AWetter parts of tropics and subtropics of sia present, Africa: Kenya (Kenya present); Uganda (Uganda present), Asia-Tropical, Australasia: Queensland (Queensland present), E. Africa present, Pacific present: Hawaii present, St Helena, Tahiti present
AWetter parts of tropics and subtropics of sia; throughout Malesia; Queensland; in the Pacific to Tahiti and Hawaii; E. Africa (Uganda, Kenya); St Helena (introduced?).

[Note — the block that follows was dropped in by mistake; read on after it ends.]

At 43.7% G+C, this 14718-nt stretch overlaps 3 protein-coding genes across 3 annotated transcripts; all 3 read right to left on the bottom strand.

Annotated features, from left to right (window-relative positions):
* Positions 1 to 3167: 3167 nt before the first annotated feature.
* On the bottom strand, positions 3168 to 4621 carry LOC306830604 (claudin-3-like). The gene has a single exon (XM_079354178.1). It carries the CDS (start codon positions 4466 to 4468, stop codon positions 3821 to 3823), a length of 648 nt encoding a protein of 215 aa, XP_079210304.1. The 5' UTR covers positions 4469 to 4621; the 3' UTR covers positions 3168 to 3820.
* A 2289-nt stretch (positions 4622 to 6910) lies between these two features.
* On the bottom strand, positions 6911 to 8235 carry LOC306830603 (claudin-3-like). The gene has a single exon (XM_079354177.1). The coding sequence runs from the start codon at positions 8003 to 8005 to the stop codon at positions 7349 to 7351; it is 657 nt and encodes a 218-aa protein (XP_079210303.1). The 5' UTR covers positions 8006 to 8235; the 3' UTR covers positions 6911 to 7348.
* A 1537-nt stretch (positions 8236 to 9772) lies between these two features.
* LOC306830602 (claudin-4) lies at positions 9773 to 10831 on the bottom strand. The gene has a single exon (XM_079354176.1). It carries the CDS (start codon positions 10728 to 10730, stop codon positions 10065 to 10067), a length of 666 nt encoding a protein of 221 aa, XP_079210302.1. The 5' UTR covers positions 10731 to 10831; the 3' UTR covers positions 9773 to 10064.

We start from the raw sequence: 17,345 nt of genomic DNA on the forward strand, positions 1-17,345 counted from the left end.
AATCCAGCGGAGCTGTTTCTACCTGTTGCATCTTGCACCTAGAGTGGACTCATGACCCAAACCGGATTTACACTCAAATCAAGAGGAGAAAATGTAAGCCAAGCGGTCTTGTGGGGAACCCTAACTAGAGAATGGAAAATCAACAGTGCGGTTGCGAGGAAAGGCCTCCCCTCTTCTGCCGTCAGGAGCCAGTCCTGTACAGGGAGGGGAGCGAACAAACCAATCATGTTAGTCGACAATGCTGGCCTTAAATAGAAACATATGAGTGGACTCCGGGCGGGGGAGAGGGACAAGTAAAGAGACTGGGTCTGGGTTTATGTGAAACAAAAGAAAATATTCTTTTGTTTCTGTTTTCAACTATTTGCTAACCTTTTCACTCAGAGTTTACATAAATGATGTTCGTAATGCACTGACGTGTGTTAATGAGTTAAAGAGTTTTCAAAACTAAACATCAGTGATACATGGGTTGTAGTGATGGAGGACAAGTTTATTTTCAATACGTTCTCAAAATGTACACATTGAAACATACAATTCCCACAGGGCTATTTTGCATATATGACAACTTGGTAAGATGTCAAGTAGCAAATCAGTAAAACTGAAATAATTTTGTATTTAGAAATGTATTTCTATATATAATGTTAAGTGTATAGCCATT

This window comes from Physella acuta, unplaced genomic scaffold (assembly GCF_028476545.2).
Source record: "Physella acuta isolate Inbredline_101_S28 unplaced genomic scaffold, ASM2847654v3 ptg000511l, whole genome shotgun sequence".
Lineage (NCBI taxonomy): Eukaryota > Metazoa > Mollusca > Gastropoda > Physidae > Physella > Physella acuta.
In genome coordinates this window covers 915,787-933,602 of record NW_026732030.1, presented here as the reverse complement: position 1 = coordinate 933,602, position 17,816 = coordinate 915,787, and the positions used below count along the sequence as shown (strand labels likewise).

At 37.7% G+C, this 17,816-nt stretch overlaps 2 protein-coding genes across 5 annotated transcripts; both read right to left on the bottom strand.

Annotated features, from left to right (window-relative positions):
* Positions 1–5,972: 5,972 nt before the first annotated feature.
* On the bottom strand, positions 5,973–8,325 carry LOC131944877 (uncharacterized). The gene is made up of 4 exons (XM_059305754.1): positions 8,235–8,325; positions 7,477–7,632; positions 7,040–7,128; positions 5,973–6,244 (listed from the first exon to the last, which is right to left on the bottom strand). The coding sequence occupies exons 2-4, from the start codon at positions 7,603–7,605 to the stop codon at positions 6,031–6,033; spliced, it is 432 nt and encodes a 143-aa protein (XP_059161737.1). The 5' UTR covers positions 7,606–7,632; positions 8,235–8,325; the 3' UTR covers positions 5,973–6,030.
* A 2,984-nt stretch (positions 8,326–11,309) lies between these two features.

The type was discovered by Christensen (1910); previously the name was used confusedly. In Kwangtung (source of the type) almost all plants have a rather short-creeping caudex and many glandular hairs on veins, but some have a longer rhizomatous caudex and few or no glands. The type of Aspidium procurrens Mett. lacks glands. Beddome at first used the name procurrens for a mixture of species which had in common a creeping rhizome; v.A.v.R. also used the name confusedly. Under Cyclosorus procurrens Copeland described a fern with narrow pinnae lobed half-way to the costa; I have not seen specimens. Some specimens have the frond-form of this species but short hairs; some agree in hairs and glands but have some reduced basal pinnae (type of Cyclosorus benguetensis); some such specimens are probably hybrids. Manton found that C. parasitica in Ceylon is tetraploid and her co-workers produced hybrids with the diploid C. hispidula and with other tetraploids. In breeding, the absence of glandular hairs is recessive to their presence.